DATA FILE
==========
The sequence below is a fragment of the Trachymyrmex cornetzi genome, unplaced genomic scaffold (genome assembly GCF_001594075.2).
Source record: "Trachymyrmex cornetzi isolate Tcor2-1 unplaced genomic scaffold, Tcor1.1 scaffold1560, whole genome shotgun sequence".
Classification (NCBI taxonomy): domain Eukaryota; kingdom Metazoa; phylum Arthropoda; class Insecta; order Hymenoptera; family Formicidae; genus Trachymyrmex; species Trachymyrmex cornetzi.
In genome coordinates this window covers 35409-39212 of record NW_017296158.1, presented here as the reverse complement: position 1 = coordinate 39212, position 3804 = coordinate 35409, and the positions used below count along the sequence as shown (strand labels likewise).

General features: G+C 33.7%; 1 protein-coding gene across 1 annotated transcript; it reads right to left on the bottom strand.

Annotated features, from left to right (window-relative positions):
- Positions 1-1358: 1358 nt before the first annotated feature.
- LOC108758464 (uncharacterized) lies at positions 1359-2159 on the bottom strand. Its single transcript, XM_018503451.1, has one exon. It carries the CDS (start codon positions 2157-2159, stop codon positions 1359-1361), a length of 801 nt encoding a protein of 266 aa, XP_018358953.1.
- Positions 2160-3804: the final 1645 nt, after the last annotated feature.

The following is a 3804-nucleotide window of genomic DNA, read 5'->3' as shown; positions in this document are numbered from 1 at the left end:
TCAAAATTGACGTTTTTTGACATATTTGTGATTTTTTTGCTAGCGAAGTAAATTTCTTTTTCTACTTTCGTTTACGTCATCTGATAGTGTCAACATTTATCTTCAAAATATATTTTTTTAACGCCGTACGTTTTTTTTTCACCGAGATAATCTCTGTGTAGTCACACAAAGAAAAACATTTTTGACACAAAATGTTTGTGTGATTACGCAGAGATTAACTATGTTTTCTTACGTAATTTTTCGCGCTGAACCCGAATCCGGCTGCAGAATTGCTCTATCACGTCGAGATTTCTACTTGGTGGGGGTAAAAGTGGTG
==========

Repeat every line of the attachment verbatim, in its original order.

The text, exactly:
The sequence below is a fragment of the Trachymyrmex cornetzi genome, unplaced genomic scaffold (genome assembly GCF_001594075.2).
Source record: "Trachymyrmex cornetzi isolate Tcor2-1 unplaced genomic scaffold, Tcor1.1 scaffold1560, whole genome shotgun sequence".
Classification (NCBI taxonomy): domain Eukaryota; kingdom Metazoa; phylum Arthropoda; class Insecta; order Hymenoptera; family Formicidae; genus Trachymyrmex; species Trachymyrmex cornetzi.
In genome coordinates this window covers 35409-39212 of record NW_017296158.1, presented here as the reverse complement: position 1 = coordinate 39212, position 3804 = coordinate 35409, and the positions used below count along the sequence as shown (strand labels likewise).

General features: G+C 33.7%; 1 protein-coding gene across 1 annotated transcript; it reads right to left on the bottom strand.

Annotated features, from left to right (window-relative positions):
- Positions 1-1358: 1358 nt before the first annotated feature.
- LOC108758464 (uncharacterized) lies at positions 1359-2159 on the bottom strand. Its single transcript, XM_018503451.1, has one exon. It carries the CDS (start codon positions 2157-2159, stop codon positions 1359-1361), a length of 801 nt encoding a protein of 266 aa, XP_018358953.1.
- Positions 2160-3804: the final 1645 nt, after the last annotated feature.

The following is a 3804-nucleotide window of genomic DNA, read 5'->3' as shown; positions in this document are numbered from 1 at the left end:
TCAAAATTGACGTTTTTTGACATATTTGTGATTTTTTTGCTAGCGAAGTAAATTTCTTTTTCTACTTTCGTTTACGTCATCTGATAGTGTCAACATTTATCTTCAAAATATATTTTTTTAACGCCGTACGTTTTTTTTTCACCGAGATAATCTCTGTGTAGTCACACAAAGAAAAACATTTTTGACACAAAATGTTTGTGTGATTACGCAGAGATTAACTATGTTTTCTTACGTAATTTTTCGCGCTGAACCCGAATCCGGCTGCAGAATTGCTCTATCACGTCGAGATTTCTACTTGGTGGGGGTAAAAGTGGTG